SLU School of Education’s J. Cameron Anglum, Ph.D., and K-State Researcher Obtain NSF Grant
Saint Louis University School of Education’s Assistant Professor J. Cameron Anglum, Ph.D., in collaboration with Kansas State University’s Assistant Professor Tuan Nguyen, Ph.D., recently secured a more than $490,000 grant from the National Science Foundation (NSF). Anglum, the co-principal investigator, and Nguyen, the principal investigator, are studying employment patterns of public school teachers in science, technology, engineering and math (STEM) fields.
The study, “Preparing for the Future of the STEM Teacher Workforce in the 21st Century: Leveraging Multi-contextual Evidence," will provide the most comprehensive and current examination of STEM teachers both nationally and specifically in two largely rural Midwestern states — Missouri and Kansas.
The three-year project aims to inform educational policies and interventions in support of student growth in STEM fields through the detailed identification of trends in the demographics and turnover behaviors of the STEM-teacher workforce. Through their research, Anglum and Nguyen aim to inform recruitment and retention practices, particularly in high-needs schools, as well as to examine issues of equity in the STEM-teacher pipeline. Diverse data sources will enable the researchers to examine long-term trends in STEM-educator career trajectories—for longer than a decade—and to identify variation in local circumstances, school attributes, and teacher characteristics, nuance critical to context-conscious policymaking.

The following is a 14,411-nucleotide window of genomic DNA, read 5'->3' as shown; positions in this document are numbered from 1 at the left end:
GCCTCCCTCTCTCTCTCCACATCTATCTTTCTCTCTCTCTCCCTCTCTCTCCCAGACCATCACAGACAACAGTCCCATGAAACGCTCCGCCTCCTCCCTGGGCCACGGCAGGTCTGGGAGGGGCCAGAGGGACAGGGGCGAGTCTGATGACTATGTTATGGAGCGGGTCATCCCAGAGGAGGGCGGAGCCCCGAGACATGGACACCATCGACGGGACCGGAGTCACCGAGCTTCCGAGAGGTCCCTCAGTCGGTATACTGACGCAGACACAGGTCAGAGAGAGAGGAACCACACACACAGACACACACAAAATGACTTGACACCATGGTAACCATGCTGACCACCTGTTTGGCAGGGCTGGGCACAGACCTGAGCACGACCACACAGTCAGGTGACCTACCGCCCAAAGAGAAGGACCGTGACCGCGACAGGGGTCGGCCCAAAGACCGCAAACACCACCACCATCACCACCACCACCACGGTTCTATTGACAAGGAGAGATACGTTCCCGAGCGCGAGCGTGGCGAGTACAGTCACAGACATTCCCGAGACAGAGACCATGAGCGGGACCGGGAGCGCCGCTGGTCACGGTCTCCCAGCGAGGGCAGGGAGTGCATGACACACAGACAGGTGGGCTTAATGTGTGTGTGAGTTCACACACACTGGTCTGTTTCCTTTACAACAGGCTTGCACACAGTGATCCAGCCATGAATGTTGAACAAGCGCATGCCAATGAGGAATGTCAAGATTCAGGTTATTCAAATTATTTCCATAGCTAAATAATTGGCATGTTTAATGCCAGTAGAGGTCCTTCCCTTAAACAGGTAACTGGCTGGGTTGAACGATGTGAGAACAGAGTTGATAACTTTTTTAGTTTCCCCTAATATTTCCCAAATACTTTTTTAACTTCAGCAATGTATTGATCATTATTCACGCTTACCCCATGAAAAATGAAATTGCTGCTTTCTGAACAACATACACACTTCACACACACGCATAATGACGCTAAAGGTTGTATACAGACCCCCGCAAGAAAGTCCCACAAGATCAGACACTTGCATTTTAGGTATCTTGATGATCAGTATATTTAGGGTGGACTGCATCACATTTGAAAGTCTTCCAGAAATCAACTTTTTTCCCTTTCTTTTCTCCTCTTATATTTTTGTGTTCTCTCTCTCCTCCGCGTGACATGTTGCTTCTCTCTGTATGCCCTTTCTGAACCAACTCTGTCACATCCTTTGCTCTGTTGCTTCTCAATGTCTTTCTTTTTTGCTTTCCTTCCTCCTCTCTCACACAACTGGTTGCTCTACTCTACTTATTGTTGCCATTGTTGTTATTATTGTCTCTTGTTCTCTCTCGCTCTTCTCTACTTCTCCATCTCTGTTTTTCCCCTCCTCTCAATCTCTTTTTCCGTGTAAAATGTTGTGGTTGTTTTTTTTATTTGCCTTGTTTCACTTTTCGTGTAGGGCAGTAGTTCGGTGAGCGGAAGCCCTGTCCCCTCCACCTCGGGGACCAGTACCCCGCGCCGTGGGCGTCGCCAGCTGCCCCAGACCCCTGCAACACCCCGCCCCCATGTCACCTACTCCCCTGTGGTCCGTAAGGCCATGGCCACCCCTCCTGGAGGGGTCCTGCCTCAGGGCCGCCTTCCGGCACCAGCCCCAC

“As we continue to grapple with the challenging effects of the COVID-19 pandemic on student academic growth and well-being, it is critical that we also devote careful attention to the nation’s public school educators,” Anglum said.
STEM teachers represent an especially important part of teacher-labor markets and improved understanding of trends in their career trajectories and demographic representation will be useful in crafting policies and supports for vulnerable student populations."J. Cameron Anglum, Ph.D.
“We are grateful for NSF’s support, further signaling the importance of actionable research designed to inform responsive policymaking and sound educational practice in support of hard-working public school educators and their students,” Anglum said.
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